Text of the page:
Office of Sponsored Programs
Cost Sharing or Matching Guidelines
In some cases, Tennessee Technological University (Tech) is required either by Federal statute or program guidelines to share in the total cost of conducting a research project, or otherwise performing or participating on a contract or grant. The portion of the project or program cost not borne by the sponsor is cost share. The cost share commitment may be either a specified level of personnel effort, equipment, facilities, services, or a fixed amount of money, depending on the particular funding agency, and whether the project is solicited or unsolicited.
The term "cost matching" often refers to cost sharing where the amount required as cost share is equal to the amount received from the sponsor. This is also known as dollar-for-dollar cost sharing or matching. Cost sharing or matching is either mandatory (involuntary) or voluntary (optional).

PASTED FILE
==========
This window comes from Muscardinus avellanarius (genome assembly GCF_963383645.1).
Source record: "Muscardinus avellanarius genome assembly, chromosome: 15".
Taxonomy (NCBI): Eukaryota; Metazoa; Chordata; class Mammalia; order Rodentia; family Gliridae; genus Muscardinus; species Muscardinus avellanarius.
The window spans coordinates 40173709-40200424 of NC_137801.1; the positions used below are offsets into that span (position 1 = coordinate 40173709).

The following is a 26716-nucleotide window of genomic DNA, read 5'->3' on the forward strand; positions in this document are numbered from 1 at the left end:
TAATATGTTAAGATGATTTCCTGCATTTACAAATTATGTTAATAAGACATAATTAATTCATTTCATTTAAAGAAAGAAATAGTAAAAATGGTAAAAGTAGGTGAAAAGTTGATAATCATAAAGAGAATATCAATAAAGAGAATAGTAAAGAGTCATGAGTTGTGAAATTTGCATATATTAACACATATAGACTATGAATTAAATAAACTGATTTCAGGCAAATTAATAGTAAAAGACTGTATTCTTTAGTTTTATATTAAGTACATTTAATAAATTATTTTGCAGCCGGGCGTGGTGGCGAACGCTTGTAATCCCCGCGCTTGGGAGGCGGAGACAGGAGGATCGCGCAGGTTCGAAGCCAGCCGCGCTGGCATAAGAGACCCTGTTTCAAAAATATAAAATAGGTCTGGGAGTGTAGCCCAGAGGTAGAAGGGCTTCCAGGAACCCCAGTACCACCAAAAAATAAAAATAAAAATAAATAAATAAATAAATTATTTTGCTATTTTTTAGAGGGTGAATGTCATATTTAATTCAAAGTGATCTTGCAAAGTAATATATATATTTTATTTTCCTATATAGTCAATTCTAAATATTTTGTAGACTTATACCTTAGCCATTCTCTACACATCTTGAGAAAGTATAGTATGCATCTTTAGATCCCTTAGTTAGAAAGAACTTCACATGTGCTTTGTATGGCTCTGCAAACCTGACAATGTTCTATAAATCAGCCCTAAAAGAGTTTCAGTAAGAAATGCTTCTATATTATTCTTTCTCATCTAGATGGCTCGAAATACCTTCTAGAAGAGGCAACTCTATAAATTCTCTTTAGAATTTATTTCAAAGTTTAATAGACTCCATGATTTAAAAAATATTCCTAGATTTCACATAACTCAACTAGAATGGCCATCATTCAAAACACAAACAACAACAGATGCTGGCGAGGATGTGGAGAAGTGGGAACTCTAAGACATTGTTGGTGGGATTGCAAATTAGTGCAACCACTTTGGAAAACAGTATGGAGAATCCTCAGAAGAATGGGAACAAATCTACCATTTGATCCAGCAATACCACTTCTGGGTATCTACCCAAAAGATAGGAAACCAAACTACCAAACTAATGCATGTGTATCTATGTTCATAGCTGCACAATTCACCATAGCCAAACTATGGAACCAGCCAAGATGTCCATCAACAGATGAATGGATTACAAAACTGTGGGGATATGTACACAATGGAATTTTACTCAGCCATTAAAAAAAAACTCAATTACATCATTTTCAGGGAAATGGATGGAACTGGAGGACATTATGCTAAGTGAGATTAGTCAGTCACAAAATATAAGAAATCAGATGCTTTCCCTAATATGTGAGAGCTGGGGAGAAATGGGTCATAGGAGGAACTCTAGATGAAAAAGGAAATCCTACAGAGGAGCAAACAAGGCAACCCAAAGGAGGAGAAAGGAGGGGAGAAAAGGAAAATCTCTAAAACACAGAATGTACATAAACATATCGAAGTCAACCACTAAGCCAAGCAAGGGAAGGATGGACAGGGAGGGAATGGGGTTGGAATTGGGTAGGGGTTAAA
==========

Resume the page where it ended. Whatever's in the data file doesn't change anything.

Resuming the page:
Mandatory (involuntary) cost sharing is mandated by the funding agency as a requirement for the consideration of an award.
Note: Voluntary cost sharing (committed or uncommitted) is strongly discouraged.
Voluntary (optional) cost sharing is not explicitly stated or required in the proposal solicitation, but described as a quantifiable amount of contribution to the project by Tennessee Tech. Voluntary cost sharing can be either committed or uncommitted.
Voluntary Committed Cost Sharing:
Cost sharing specifically pledged on a voluntary basis in the proposal’s budget/budget justification or the federal award on the part of Tennessee Tech that becomes a binding agreement of the award. Therefore, it must be documented, tracked and reported. Under federal research proposals, voluntary committed cost sharing is not expected. It cannot be used as a factor during the merit review of applications or proposals, but may be considered if it is both in accordance with federal awarding agency regulations and specified in a notice of funding opportunity (2 CFR 200.306).
Voluntary Uncommitted Cost Sharing:
Any effort or resources contributed to a project beyond what is committed and budgeted for in a sponsored agreement. Voluntary uncommitted cost sharing is not included in the budget or proposal narrative.